If we look in our hearts and we discover anger, hatred, rage, or just petty little backbiting against others, what do we do?  Only God can change the heart.  The first thing we need to do is take all these things to Him.  The Bible says “If we say we have no sin, we deceive ourselves, and the truth is not in us. If we confess our sins, [God] is faithful and just, and will forgive our sins and cleanse us from all unrighteousness” (1 John 1:8-10, RSV).  When we take our sins and failure to God he not only forgives them, but he cleanses us them, too, and of any ill effects.  We can’t change our own hearts, but God’s Spirit can change us from the inside out, if we will ask Him to come and work in our hearts.

God calls us to let of our anger, and to put it behind us.  Colossians 3:8-17 says:

8 But now you must rid yourselves of all such things as these: anger, rage, malice, slander, and filthy language from your lips. 9 Do not lie to each other, since you have taken off your old self with its practices 10 and have put on the new self, which is being renewed in knowledge in the image of its Creator. 11 Here there is no Greek or Jew, circumcised or uncircumcised, barbarian, Scythian, slave or free, but Christ is all, and is in all.

12 Therefore, as God’s chosen people, holy and dearly loved, clothe yourselves with compassion, kindness, humility, gentleness and patience. 13 Bear with each other and forgive whatever grievances you may have against one another. Forgive as the Lord forgave you. 14 And over all these virtues put on love, which binds them all together in perfect unity.

15 Let the peace of Christ rule in your hearts, since as members of one body you were called to peace. And be thankful. 16 Let the word of Christ dwell in you richly as you teach and admonish one another with all wisdom, and as you sing psalms, hymns and spiritual songs with gratitude in your hearts to God. 17 And whatever you do, whether in word or deed, do it all in the name of the Lord Jesus, giving thanks to God the Father through him.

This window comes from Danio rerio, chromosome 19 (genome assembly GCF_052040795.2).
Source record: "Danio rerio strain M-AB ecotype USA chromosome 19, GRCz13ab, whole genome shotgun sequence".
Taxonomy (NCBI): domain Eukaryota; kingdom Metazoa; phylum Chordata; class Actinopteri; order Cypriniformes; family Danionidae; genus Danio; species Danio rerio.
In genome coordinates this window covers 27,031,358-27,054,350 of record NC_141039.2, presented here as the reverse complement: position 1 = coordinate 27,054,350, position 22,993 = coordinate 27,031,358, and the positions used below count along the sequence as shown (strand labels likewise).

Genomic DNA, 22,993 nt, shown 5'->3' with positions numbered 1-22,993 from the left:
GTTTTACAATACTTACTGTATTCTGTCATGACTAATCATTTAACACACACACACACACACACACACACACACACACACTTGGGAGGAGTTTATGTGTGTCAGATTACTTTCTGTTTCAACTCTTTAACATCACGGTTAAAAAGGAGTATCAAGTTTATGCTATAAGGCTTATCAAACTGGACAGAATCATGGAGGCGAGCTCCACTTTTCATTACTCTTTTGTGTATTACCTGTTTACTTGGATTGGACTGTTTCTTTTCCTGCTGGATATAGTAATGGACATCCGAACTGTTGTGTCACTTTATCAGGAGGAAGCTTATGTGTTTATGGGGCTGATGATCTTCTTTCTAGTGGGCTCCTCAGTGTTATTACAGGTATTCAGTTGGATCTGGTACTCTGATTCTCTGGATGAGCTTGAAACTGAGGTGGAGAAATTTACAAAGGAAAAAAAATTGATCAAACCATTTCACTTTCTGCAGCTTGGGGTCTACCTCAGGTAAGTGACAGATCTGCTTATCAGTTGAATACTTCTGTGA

Verse 8 says that we should rid ourselves of anger, rage, malice, and the like.  The wording of some other translations is that we are to “put away” or “put off” these qualities or traits.  This brings to mind the idea of taking off old clothes that don’t fit anymore, or that are too tattered to be worn any longer.

2 Corinthians 5:17 says that those who are in Christ are a new creation.  Colossians 3: 9-10 above alludes to this when it talks about those who have taken off the old self and put on a new self in Christ.  This is the key to overcoming the “dark side” of our nature if you will.  When we give our heart to Christ and ask Him to come live in us, he gives us a new nature.  The apostle Paul is saying that if we are in Christ then we have this new nature, and that anger, rage, malice and the other bad traits he mentions are no longer befitting one who is new in Christ.  Rather, the attitudes and actions which are fitting for one who is made new by Christ are compassion, kindness, humility, gentleness, patience, forgiveness, love, and peace.  These Paul instructs us to put on like new clothes.  Elsewhere we’re told that these traits are not something we manufacture ourselves, but are the fruit of the Holy Spirit whom God gives to live in the hearts of those who receive Christ as their Lord and savior (see Galatians 5: 16-26 for more about the fruit of the Spirit).

These attitudes, and especially forgiveness, are the antidote to anger and hatred.  Forgiving those who have wronged us, rather than retaliating, breaks the cycle of hate, and opens the doorway to love, which can heal all wounds and restore all hearts.

To end today’s post, here’s a video of the song “Rest In Peace” by the band Extreme.  I think it makes the point really well: http://www.youtube.com/watch?v=odz3c68JE1c

Who’s Really On the Front Lines of Ministry?

Many of you may know that in a previous life (lol) I served as a pastor for 9 years.  However, for the last 12 years I’ve worked “regular jobs” just like many of you.

The other day as I was driving home after a hard day at work, a thought struck me in the form of a question: Who’s really on the front lines of spiritual warfare?

Often we think it’s pastors or other church leaders.  They’re the ones who are so visible with respect to spiritual things – they talk about it and demonstrate it through prayers, sermons, and other aspects of spiritual leadership.

But it occurred to me the other day that the people who are really on the front lines of ministry are those who don’t have a “spiritual calling” or work in “full-time ministry” (though IMHO every Christian is called to full-time ministry; but that’s a topic for another blog post, lol).  The people in the spiritual trenches are regular, everyday folk like you and me who work 8 to 5 and face the trials, challenges, and joys of daily life in the so-called “real world” (though the church is part of the real world, too; but that’s also fodder for another post 😉 ).